• Chad McCrillis from InfoUSA provided a demonstration of ReferenceUSA, and answered questions about it;
  • We decided to petition to join the North Carolina Library Association (NCLA) as a section (see below);
  • Erin Knight from NC-SLA gave us an overview of the association and discussed future NC-SLA and BLINC workshop collaborations.
  • We voted on the goals of BLINC:
    • Networking and meeting other business librarians in similar and different workplace settings
    • Continuing education and training
    • Sharing about information resources (databases, web sites, books, etc)
    • Professional development
    • Being a business information resource for state initiatives

BLINC also gave a presentation called "Industry Research on the Cheap: Using NC LIVE and Free Web Sources for Industry Analysis" at the North Carolina Library Association Annual Conference in September 2003. The session ended with a BLINC general interest meeting.

Current Projects:

BLINC is working on several longer-term projects. We are petitioning to join North Carolina Library Association (NCLA) ( http://www.nclaonline.org/) as a section. Over several meetings, we discussed the merits of remaining an informal, independent group or in joining our state library association. We finally decided to try joining NCLA, for several reasons:

  • NCLA has a good conference;
  • We would get some money back from NCLA for BLINC activities;
  • Being a formal group should give us more staying power than we would have as an informal group;
  • It would be easier to communicate with groups and librarians outside of BLINC;
  • We would enjoy better name recognition;
  • With BLINC as a unit of NCLA, it will be easier for some to justify going to the meetings.

However, if BLINC does become a section of NCLA, we will continue to have free and open meetings and open membership to our Blackboard communication site. The membership feels strongly about that.

Based on our first-hand knowledge of the business needs of our patrons, BLINC is also going to provide suggestions to our statewide database consortium, NCLIVE ( http://www.nclive.org/index.phtml), on electronic resources for business. We are ranking what we consider to be the most important categories of databases (ex. company directories, articles, investment information, etc.) as well as ranking preferred databases within each category. Of course, in this time of limited state budgets, whether NCLIVE will have the budget to respond to our suggestions, or whether certain vendors would entertain statewide access to their products, is another issue. However, we hope our suggestions at least provide a blueprint for future considerations of database selections that best serve the needs of the state’s business community.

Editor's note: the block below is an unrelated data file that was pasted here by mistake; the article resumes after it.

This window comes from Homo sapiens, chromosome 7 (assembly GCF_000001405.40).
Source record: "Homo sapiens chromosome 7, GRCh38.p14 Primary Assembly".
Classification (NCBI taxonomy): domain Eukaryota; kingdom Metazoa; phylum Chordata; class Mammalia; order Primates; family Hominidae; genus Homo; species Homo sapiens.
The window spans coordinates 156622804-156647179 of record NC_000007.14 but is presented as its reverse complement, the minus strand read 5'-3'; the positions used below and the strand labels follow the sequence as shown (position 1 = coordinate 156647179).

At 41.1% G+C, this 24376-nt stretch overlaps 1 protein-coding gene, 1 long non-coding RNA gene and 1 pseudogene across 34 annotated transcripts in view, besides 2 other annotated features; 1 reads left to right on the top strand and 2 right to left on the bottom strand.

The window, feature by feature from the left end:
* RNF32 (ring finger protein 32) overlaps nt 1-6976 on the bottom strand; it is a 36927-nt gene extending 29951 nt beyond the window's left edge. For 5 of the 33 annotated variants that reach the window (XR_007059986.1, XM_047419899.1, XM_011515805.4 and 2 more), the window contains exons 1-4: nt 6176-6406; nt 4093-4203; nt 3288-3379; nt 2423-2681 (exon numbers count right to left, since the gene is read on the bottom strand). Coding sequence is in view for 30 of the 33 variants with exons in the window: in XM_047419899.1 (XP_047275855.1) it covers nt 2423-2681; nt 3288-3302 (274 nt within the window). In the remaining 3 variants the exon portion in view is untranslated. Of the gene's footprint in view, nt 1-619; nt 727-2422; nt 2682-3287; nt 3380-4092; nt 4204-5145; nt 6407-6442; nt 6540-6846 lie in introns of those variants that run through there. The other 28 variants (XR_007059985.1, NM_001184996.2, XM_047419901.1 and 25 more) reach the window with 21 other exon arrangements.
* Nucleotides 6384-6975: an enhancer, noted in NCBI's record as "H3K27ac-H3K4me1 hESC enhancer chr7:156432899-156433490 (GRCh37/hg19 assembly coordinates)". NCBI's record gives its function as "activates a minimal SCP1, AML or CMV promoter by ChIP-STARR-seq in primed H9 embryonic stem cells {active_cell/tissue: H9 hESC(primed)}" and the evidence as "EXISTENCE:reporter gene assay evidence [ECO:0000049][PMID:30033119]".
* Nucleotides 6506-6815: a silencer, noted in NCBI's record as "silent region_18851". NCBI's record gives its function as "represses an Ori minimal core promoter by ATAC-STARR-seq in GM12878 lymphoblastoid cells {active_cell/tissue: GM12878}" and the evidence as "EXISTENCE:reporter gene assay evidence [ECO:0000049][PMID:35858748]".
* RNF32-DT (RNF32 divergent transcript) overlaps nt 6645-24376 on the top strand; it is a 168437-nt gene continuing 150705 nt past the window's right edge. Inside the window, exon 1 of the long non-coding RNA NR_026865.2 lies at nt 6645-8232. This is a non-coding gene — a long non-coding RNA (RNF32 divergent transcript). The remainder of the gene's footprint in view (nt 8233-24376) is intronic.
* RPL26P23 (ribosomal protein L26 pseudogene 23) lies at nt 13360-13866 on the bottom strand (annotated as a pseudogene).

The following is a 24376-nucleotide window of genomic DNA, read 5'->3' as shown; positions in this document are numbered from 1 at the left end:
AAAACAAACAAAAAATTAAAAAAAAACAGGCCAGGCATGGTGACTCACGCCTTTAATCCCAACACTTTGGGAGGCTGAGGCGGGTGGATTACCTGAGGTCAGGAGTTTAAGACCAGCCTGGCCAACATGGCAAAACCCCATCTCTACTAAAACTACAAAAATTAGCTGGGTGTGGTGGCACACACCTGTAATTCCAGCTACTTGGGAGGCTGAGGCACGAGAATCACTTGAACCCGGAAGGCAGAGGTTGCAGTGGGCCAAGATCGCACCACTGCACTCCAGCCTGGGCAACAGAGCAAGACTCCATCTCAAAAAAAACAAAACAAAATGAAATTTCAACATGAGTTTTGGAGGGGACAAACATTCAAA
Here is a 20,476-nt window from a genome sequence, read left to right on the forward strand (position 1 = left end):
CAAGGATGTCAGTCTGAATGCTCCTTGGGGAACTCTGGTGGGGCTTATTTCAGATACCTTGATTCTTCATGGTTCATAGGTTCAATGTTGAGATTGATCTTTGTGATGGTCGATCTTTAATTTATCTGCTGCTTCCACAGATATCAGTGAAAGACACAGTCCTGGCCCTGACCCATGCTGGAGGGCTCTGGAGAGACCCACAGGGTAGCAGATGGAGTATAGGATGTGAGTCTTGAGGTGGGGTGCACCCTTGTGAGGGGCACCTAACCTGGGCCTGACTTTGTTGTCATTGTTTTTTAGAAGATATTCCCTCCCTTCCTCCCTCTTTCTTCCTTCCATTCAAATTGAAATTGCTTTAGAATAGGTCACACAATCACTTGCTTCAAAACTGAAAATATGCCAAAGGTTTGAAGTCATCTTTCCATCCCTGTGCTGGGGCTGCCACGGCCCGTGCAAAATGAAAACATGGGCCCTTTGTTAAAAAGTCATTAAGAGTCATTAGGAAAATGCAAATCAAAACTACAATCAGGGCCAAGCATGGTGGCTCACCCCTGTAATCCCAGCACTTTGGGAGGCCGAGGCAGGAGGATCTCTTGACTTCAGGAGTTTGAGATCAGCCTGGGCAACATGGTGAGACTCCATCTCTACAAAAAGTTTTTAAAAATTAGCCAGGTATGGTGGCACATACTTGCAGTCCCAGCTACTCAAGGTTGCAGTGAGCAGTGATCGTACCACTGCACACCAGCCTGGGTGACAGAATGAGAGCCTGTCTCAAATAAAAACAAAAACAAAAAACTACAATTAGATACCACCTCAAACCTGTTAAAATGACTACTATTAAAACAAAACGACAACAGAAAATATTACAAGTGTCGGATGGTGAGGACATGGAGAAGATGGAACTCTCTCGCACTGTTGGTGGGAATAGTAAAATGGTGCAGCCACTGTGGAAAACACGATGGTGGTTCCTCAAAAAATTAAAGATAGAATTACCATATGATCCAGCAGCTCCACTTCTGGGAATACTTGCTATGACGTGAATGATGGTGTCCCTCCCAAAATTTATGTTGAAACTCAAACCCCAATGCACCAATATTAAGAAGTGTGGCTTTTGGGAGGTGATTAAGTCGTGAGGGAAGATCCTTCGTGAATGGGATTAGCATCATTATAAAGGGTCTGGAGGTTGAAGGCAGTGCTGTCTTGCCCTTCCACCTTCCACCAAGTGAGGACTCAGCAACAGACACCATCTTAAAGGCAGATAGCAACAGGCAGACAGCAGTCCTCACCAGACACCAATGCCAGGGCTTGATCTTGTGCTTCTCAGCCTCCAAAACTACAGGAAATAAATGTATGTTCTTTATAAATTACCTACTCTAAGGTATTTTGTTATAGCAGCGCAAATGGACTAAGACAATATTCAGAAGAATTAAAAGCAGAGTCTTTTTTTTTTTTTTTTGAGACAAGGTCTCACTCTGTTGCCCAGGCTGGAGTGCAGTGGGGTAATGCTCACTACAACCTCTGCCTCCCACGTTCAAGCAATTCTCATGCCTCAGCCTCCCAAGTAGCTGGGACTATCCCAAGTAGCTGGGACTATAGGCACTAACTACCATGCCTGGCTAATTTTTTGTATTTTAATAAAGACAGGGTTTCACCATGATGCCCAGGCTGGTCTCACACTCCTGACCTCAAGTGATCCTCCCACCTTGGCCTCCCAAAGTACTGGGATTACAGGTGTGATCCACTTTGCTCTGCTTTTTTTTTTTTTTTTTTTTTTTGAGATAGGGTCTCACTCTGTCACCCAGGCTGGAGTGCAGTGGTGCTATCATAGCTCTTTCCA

We are discussing having a special BLINC meeting to focus on library instruction for business students. There’s plenty of articles and presentations out in the library world on library instruction and information literacy in general, but there’s little out there on how teach business research skills to business students. This proposed half-day BLINC workshop would be a team effort, in which interested librarians would gather to share tips, strategies, and experiences (ex. "effective group exercises when teaching company or industry research" or "how to organize a session on secondary market research".)

The highlight at the January meeting, to be held at the Greensboro Public Library, will be a presentation on accessing and using state census data by Michele Haslett, Demographics Specialist from the State Library of North Carolina.

Conclusion

It proved easy to get BLINC started, given the enthusiasm of its members, our use of electronic communication, and the hospitality of each meeting’s host library. Some of the benefits of BLINC were immediate (ex. networking and continuing education), but the longer-term projects BLINC is pursuing should also prove worthwhile. We encourage business librarians in other states or regions who feel a need to collaborate with area colleagues to consider creating their own versions of BLINC!

For copies of minutes, our flyer, other information, or to join BLINC, please contact Steve Cramer at smcramer@uncg.edu.